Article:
Collaborations can produce amazing results.
When the Wright Brothers put their heads together, they learned how to fly.
When Lennon and McCartney met in 1957, pop music was changed forever.
In the life science space, there are few more important than Watson and Crick, who discovered the structure of DNA!
Huge benefits can come from businesses collaborating too – something that’s becoming an ever more frequent occurrence.
Just as two individuals’ skill-sets complement each other and allows them to come up with brilliant ideas, companies can do the same. Sometimes, that collaboration is the best way to offering a more comprehensive product or service offering.
Where there are so many differentiating factors in incredibly complex areas, it can be much easier for two businesses to combine their separate expertise than invest the time, money and effort into developing a new test or assay of their own.
I’ve taken a look at 5 collaborations that are doing just that.
Qiagen & Natera
To help compete with major players Illumina and Thermo Fisher, Qiagen have paid $40M to Natera to bring their non-invasive pre-natal screening tests to its GeneReader NGS system.
Qiagen are becoming a well-known name in the NGS space, with a focus on oncology. Collaborating with Natera enables them to expand their test menu into the pre-natal space without embarking upon a lengthy and costly journey into developing their own version.
Hopefully the $40M in upfront payments combined with the additional $10M in ongoing royalties will see a positive ROI for both parties.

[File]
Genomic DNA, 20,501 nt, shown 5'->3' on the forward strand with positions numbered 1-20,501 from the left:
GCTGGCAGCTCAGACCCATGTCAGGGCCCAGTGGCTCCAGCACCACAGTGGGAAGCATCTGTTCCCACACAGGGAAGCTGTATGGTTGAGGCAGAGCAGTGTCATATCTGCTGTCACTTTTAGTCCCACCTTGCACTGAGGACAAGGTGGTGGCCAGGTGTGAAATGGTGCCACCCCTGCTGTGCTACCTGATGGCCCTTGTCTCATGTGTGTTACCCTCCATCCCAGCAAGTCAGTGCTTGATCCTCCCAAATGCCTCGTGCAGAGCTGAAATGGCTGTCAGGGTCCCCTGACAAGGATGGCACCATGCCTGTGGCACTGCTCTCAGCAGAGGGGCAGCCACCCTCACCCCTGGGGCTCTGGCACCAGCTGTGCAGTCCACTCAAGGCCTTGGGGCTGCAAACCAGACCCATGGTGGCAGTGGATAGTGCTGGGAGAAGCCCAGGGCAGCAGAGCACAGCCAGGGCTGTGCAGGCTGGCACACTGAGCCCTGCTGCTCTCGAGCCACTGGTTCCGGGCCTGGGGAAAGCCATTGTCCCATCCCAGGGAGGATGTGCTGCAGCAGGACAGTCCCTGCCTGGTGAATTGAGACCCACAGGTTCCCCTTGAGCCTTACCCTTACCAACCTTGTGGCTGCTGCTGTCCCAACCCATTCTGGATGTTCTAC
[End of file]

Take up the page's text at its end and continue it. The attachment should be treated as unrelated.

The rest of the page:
Qiagen & DiaSorin
Another collaboration featuring Hilden-based Qiagen, but this time with their tests going the other way.
In June 2017, Qiagen and DiaSorin signed an agreement for Qiagen to develop new tests for DiaSorin’s LIAISON family of analysers.
The collaboration, targeting the TB and CMV markets, has both companies hoping that by leveraging Qiagen’s testing capabilities, the LIAISON system will be able to strengthen their content portfolio. In turn this should also give both companies greater exposure in hospital laboratories around the world.
Fluidigm & Genomenon
These 2 are looking to accelerate the design of disease-specific NGS genotyping and PCR panels. They hope that this collaboration, announced only this month, will have a significant impact on the time taken to provide expert-level gene panels.
Through utilising Genomenon’s Mastermind Panel Design Service and database alongside Fluidigm’s automated microfluidic system, they’re aiming to reduce the time of target identifying for biomarkers from over a year to just a few weeks.
PATH & SD Biosensor
Driven by an increasing demand for diagnostic tests for malaria, non-profit PATH recently announced their collaboration with South Korean POC specialist SD Biosensor. Their plan is to develop a test to identify a specific gene deficiency synonymous with a relapsing strain of malaria.
The test, which will employ SD Biosensor’s reusable point of care diagnostic device, will be a low-cost alternative to others currently on the market. They will look to identify a deficiency in the G6PD gene in women, who are most susceptible to the condition.
With support from the Bill and Melinda Gates Foundation and the UK’s Department for International Development, PATH will be assisting SD Biosensor to provide the test at favourable pricing terms to the 2.5 billion people potentially at risk of infection.
BC Platforms & Google Cloud
Bioinformatics is a relatively new field of study (read more about it here) but one that is gaining momentum. In a data fuelled industry like life sciences, giving big pharma and other companies access to the data collected by businesses is a challenge in itself.
That’s why genomic data management and analysis specialists BCS systems have partnered with Google Cloud, to provide their clinical data solutions to global partners. They’ll also be harnessing Google’s AI and genomics tools to further bolster their product offering.
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